Where can you turn to if you are feeling low?

I have had a week to myself.

Check on those who you haven't heard from in a while - Credit: Getty Images/iStockphoto

You can’t have failed to notice that it’s the Christmas season. We’re surrounded by lights, endless adverts for stuff you didn’t know you wanted and aisles full of heart-attack-inducing goodies in the supermarkets. 

If you’ve got little ones at home or you’re just a real Christmas lover, it’s one of the best times of the year. However, for many of us, the relentless pressure to either spend money or enjoy ourselves is in distinct contrast to what’s going on inside our heads. This year more than ever, our collective mental health has taken a battering. And just when we thought it was safe to take off our masks and feel optimistic about our lives, that awful virus throws in a plot twist with a new variant to send us back to (almost) square one. At least that’s what it can feel like. 

In the last month, I’ve had conversation after conversation with friends and family and it’s clear that many of us are struggling. I feel privileged that people feel able to share how they feel with me and it’s made me realise how important talking is when we’re feeling low. But many people don’t know who to talk to; many people find it too difficult to open up. I think — in fact, I know — that low mood and depression make it very difficult to talk at all. I’m no expert on mental health at all but I can use this column to shine a light on the help that’s out there. If you’re worried about your mental health, obviously your GP is a great starting point. A search of mental health on a computer will also bring up helpline numbers and websites with lots of information and ways of reaching out; Mind and Samaritans are good starting points. There is also a charity called Shout who operate a free text service on 85258. You can text any time day or night, and messages are confidential and anonymous.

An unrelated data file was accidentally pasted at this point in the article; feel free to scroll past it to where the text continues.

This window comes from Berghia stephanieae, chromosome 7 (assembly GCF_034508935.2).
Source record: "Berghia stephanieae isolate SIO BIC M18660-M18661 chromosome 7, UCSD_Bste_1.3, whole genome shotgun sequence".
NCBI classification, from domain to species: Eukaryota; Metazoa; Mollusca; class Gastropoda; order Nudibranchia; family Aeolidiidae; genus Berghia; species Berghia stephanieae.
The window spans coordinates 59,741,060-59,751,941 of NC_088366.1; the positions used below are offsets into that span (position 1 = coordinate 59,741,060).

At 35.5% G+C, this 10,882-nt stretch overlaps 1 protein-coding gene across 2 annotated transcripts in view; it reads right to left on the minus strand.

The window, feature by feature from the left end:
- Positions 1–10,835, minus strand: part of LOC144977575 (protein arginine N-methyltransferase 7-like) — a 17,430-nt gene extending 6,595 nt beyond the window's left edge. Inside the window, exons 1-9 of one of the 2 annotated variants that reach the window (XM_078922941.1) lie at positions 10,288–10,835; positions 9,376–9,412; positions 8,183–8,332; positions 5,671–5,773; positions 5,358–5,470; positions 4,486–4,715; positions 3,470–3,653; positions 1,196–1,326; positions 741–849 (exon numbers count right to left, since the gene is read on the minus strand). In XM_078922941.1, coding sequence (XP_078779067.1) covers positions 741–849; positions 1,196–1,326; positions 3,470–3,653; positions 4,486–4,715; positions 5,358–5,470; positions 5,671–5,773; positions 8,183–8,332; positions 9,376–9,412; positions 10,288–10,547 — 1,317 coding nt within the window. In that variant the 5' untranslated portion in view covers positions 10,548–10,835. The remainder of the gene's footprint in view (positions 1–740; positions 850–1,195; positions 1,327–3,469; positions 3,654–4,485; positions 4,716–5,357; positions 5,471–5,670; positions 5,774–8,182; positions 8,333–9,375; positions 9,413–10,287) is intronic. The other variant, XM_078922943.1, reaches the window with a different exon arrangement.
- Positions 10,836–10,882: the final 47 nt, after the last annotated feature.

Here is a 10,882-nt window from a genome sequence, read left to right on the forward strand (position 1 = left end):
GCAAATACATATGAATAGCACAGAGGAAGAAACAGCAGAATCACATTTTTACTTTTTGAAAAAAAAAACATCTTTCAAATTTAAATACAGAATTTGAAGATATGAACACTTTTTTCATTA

It’s really important to recognise that young people’s mental health is very fragile too. If you are a young person there is support dedicated to you. The website kooth.com has a webchat, discussion boards and links to crisis services. Locally we also have a fantastic Youth Service which runs from The Hive. Not many young people know that you can self-refer to the team who will support you however they can. To speak to a Youth Worker have a look at the SPACE (Devon Youth Service) website https://www.spaceyouthservices.org/need-a-chat or message a youth worker via Instagram at @exmouthspace.

Can we also make an agreement here and now, to reach out to those friends you maybe haven’t heard from in a while just to see how they are? We are all guilty of getting stuck in our own reality particularly at this busy time of year. But you never know, your phone call, text or letter could be a lifeline for someone you know. And if that’s not what Christmas should really be about, I don’t know what is.